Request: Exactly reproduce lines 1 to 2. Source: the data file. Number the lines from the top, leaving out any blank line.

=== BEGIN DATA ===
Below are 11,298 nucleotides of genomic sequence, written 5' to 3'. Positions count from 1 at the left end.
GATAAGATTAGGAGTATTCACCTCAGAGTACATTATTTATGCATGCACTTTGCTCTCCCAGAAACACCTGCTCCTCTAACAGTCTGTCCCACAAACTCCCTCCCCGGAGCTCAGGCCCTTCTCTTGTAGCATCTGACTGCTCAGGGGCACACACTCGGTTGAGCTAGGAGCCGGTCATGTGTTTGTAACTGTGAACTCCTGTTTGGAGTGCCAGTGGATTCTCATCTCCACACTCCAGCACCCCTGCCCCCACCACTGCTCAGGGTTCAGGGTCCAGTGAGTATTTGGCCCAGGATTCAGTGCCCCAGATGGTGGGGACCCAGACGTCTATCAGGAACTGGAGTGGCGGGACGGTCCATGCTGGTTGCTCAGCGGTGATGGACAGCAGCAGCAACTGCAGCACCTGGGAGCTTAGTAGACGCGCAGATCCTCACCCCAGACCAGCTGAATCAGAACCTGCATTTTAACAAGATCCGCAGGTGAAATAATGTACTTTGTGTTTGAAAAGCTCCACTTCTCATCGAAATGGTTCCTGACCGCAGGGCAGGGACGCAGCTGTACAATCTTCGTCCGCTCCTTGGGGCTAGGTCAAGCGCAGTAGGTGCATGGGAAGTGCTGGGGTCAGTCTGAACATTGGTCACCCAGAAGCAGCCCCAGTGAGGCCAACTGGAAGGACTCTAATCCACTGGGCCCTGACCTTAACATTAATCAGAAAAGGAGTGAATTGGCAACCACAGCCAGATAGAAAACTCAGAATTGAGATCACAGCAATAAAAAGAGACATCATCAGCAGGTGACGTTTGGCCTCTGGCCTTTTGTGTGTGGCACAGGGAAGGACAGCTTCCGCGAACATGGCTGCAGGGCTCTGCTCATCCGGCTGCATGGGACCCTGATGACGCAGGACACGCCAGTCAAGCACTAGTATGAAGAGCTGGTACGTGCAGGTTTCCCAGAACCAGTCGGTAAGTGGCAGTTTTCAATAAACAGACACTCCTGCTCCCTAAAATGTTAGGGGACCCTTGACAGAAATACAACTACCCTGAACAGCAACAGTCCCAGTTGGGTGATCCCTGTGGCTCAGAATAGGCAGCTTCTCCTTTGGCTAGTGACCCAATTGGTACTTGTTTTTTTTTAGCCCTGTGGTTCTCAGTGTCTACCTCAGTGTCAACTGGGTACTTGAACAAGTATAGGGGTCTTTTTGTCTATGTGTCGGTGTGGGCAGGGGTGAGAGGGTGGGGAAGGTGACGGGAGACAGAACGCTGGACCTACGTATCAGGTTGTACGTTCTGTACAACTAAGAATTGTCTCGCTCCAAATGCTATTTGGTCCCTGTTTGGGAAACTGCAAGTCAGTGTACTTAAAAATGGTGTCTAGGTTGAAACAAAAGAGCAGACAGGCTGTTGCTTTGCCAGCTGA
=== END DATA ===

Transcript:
Below are 11,298 nucleotides of genomic sequence, written 5' to 3'. Positions count from 1 at the left end.
GATAAGATTAGGAGTATTCACCTCAGAGTACATTATTTATGCATGCACTTTGCTCTCCCAGAAACACCTGCTCCTCTAACAGTCTGTCCCACAAACTCCCTCCCCGGAGCTCAGGCCCTTCTCTTGTAGCATCTGACTGCTCAGGGGCACACACTCGGTTGAGCTAGGAGCCGGTCATGTGTTTGTAACTGTGAACTCCTGTTTGGAGTGCCAGTGGATTCTCATCTCCACACTCCAGCACCCCTGCCCCCACCACTGCTCAGGGTTCAGGGTCCAGTGAGTATTTGGCCCAGGATTCAGTGCCCCAGATGGTGGGGACCCAGACGTCTATCAGGAACTGGAGTGGCGGGACGGTCCATGCTGGTTGCTCAGCGGTGATGGACAGCAGCAGCAACTGCAGCACCTGGGAGCTTAGTAGACGCGCAGATCCTCACCCCAGACCAGCTGAATCAGAACCTGCATTTTAACAAGATCCGCAGGTGAAATAATGTACTTTGTGTTTGAAAAGCTCCACTTCTCATCGAAATGGTTCCTGACCGCAGGGCAGGGACGCAGCTGTACAATCTTCGTCCGCTCCTTGGGGCTAGGTCAAGCGCAGTAGGTGCATGGGAAGTGCTGGGGTCAGTCTGAACATTGGTCACCCAGAAGCAGCCCCAGTGAGGCCAACTGGAAGGACTCTAATCCACTGGGCCCTGACCTTAACATTAATCAGAAAAGGAGTGAATTGGCAACCACAGCCAGATAGAAAACTCAGAATTGAGATCACAGCAATAAAAAGAGACATCATCAGCAGGTGACGTTTGGCCTCTGGCCTTTTGTGTGTGGCACAGGGAAGGACAGCTTCCGCGAACATGGCTGCAGGGCTCTGCTCATCCGGCTGCATGGGACCCTGATGACGCAGGACACGCCAGTCAAGCACTAGTATGAAGAGCTGGTACGTGCAGGTTTCCCAGAACCAGTCGGTAAGTGGCAGTTTTCAATAAACAGACACTCCTGCTCCCTAAAATGTTAGGGGACCCTTGACAGAAATACAACTACCCTGAACAGCAACAGTCCCAGTTGGGTGATCCCTGTGGCTCAGAATAGGCAGCTTCTCCTTTGGCTAGTGACCCAATTGGTACTTGTTTTTTTTTAGCCCTGTGGTTCTCAGTGTCTACCTCAGTGTCAACTGGGTACTTGAACAAGTATAGGGGTCTTTTTGTCTATGTGTCGGTGTGGGCAGGGGTGAGAGGGTGGGGAAGGTGACGGGAGACAGAACGCTGGACCTACGTATCAGGTTGTACGTTCTGTACAACTAAGAATTGTCTCGCTCCAAATGCTATTTGGTCCCTGTTTGGGAAACTGCAAGTCAGTGTACTTAAAAATGGTGTCTAGGTTGAAACAAAAGAGCAGACAGGCTGTTGCTTTGCCAGCTGA